Pouring three differently dyed mixtures into molds one after another resulted in the layered effect, a revolution for the time. Dried corn (like in the picture below) are indeed yellow, white, and orange, just like the candy. The order is different, but that may have had more to do with possible mixing of the layers than with a misremembered early life on the farm by the inventor, George Renninger.

Some companies now sell Indian candy corn as well, and the colors of even the traditional candy corn remind one of the colors in Indian corn. Indian corn is sometimes called flint corn because it has a thicker, harder shell, hard as flint. Indian corn isn’t as sugary as sweet corn for roasting or boiling, but it can be used for popcorn and is actually preferred for making hominy. In some future post we should talk about the use of corn in the discovery of genes that can jump around in the chromosomes.

Dried corn turns colors as the sugars change to starch and
the carotenes in different parts mature or resorb. The order
of the colors is different in candy corn, but it is amazing to us
city folk that the colors of candy corn have a basis in biology,
not in marketing.
So is there more to know about corn in the candy corn story? You bet. It takes a lot of corn to make candy corn. Take the endosperm for instance. This is the area under the shell that has the sugars that provide energy for the embryonic plant as it germinates - before it has leaves and can produce its own carbohydrates.

The corn endosperm is full of starch as it matures, but sweet corn has a recessive mutation which slows the conversion of sugars to starch. This makes it sweeter, but once it is picked, the ears mature rapidly as a survival mechanism and the glucose is converted to starch. This is why it is it is best to eat sweet corn as soon as possible after it has been picked.

As a long chain of glucose molecules, starch is not sweet; the glucoses are not available to our taste buds. Break down the starch into smaller units, and then it becomes something tasty, like candy corn. You can achieve this breakdown with heat (boiling the corn will break up some of the starch), but it is more likely that this will be done with enzymes.

This enzyme activity is good for us; it gives us corn syrup, which is the main ingredient in candy corn! Even more amazing, we owe our corn syrup (and thus our candy corn) to bacteria and fungi, because they are the sources of the enzymes industry uses to break down the cornstarch.

To make corn syrup, mix some cornstarch (the dried and powdered endosperm) with some water and add a healthy portion of alpha-amylase. This enzyme is secreted by bacteria and can be isolated from their growth medium. The alpha-amylase breaks starch chains into short oligosaccharides (oligo = few, sackaron = sugar). This is a little sweeter than starch, but is hard to work use.

To make it even sweeter and more liquid (starch doesn’t melt in water as well as glucose; it is less soluble), a second enzyme is added. Glucoamylase is isolated from a fungus called Aspergillus. This enzyme chops up the oligosaccharides into individual glucose molecules. Now it is sweet and liquid enough with which to work.

Glucose and fructose are very similar chemically.
They both have six carbons; they both have twelve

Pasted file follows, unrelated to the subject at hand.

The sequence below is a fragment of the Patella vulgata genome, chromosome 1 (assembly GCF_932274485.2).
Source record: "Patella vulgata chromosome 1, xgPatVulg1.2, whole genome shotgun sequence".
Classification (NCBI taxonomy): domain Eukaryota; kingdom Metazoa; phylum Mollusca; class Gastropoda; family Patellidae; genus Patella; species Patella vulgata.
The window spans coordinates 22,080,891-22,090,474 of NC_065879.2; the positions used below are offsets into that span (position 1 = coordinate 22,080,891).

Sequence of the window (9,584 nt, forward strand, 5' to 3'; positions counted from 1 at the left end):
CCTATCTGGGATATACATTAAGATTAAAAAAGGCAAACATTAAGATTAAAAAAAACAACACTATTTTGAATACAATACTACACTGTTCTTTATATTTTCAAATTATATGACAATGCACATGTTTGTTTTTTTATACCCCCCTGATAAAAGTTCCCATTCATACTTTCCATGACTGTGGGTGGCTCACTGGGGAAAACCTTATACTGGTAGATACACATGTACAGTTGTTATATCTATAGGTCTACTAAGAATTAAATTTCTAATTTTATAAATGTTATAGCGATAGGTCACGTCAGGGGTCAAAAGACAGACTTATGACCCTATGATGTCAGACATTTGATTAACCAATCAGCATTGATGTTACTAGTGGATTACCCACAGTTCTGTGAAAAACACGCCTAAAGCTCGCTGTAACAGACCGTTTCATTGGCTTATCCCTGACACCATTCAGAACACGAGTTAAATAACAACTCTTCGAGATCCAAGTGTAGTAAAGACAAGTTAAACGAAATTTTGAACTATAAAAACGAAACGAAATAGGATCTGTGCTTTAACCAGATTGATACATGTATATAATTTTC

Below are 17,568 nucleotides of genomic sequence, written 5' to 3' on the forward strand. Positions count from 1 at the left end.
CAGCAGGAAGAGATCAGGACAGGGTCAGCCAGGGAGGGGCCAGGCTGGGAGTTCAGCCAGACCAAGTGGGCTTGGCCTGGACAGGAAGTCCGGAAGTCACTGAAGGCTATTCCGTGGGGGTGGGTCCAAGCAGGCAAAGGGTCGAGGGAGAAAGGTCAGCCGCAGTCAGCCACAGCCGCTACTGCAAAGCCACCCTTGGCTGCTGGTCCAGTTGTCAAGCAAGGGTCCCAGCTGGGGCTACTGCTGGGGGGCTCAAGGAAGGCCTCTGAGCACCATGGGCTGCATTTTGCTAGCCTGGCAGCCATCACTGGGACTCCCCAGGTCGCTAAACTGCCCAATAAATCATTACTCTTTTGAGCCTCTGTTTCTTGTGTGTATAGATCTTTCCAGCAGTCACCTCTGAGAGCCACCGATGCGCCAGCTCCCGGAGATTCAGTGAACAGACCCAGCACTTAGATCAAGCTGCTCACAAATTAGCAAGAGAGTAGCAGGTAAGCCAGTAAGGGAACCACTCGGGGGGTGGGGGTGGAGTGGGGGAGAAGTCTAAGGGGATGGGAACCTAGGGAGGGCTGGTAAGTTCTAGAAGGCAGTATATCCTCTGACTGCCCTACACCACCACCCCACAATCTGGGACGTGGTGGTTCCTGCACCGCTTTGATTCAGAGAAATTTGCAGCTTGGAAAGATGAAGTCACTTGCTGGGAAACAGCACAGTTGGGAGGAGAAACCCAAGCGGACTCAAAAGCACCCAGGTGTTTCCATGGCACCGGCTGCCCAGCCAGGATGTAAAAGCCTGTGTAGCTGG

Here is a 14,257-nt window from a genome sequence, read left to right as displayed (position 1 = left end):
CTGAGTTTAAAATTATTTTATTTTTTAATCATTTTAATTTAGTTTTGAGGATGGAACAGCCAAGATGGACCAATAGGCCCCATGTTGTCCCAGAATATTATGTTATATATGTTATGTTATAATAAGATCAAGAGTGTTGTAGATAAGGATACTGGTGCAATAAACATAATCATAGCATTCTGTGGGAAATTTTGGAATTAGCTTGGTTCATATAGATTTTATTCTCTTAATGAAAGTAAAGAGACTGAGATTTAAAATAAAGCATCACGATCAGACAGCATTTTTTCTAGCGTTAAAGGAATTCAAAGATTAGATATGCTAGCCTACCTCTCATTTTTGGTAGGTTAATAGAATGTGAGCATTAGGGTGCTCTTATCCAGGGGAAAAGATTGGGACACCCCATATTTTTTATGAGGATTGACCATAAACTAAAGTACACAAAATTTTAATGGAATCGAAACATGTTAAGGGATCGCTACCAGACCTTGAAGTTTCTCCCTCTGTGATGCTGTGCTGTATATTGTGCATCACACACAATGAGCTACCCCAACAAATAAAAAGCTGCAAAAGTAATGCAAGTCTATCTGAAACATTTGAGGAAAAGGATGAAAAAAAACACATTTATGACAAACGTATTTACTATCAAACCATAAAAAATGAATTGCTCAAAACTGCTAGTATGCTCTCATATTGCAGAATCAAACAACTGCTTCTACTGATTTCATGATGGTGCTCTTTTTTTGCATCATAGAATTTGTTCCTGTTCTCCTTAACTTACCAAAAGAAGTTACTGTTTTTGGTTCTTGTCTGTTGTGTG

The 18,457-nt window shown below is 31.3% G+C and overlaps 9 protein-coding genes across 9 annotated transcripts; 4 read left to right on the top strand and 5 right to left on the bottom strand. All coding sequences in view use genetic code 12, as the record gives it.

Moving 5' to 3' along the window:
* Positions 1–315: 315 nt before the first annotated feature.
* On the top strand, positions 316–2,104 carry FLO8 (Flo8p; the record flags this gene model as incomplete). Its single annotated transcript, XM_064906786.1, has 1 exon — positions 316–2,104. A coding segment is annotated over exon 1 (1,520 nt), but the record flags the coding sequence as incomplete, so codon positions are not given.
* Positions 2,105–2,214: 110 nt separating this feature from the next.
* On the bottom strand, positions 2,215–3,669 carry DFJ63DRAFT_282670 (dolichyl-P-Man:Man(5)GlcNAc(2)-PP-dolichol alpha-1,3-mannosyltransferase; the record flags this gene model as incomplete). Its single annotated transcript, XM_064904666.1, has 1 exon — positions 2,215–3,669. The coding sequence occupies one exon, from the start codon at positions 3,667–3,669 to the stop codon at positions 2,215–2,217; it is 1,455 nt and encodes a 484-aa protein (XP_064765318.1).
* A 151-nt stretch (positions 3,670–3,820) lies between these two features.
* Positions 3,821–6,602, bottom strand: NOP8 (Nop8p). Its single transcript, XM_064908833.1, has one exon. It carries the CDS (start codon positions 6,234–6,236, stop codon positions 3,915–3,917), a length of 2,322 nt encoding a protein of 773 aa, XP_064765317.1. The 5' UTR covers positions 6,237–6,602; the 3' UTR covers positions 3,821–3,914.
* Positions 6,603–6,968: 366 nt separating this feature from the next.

hydrogens and six oxygens. But the devil is in the
details, and the different position of one oxygen
makes fructose sweeter and more soluble.
Of course that isn’t good enough for industry. They have given us a newer product, called high fructose corn syrup (HFCS). One additional enzyme is enough to make the change; glucose isomerase isolated from bacteria converts some of the glucose to fructose, making the concoction sweeter and more fluid.

There have been health concerns about HFCS, including that it promotes obesity. The latest research suggests that there is no relationship between HFCS specifically and increased obesity. However, other concerns are more grave. A recent review of studies about epigenetics (epi = beyond) and autism proposes links between HFCS and heavy metals. HFCS may be low in zinc, and zinc is crucial for heavy metal detoxification as well as controlling the expression of some learning genes. This may be exacerbated by mercury or high levels of copper in HFCS.  But good old candy corn still uses regular corn syrup. 
But this isn’t the end of corn in the process. The molds used to make candy corn are pressed out of cornstarch. The powdery substance is compressible enough to hold a shape, but can be disrupted with minimal force (give it a whack). The finished product is turned out, the cornstarch becomes powder, and can be reused to make new molds. This Halloween candy turns out to be very corny.

Next week we will return to our investigation of immune system functions, beneficial diseases, and immune system malfunctions - did you know plants have immune responses?

El-Boghdady NA (2011). Protective effect of ellagic acid and pumpkin seed oil against methotrexate-induced small intestine damage in rats. Indian journal of biochemistry & biophysics, 48 (6), 380-7 PMID: 22329239

Thais Ferreira Feitosa, Vinícius Longo Ribeiro Vilela, Ana Célia Rodrigues Athayde, Fábio Ribeiro Braga, Elaine Silva Dantas, Vanessa Diniz Vieira and Lídio Ricardo Bezerra de Melo (2012). Anthelmintic efficacy of pumpkin seed (Cucurbita pepo Linnaeus, 1753) on ostrich gastrointestinal nematodes in a semiarid region of Paraíba State, Brazil Tropical Animal Health and Production DOI: 10.1007/s11250-012-0182-5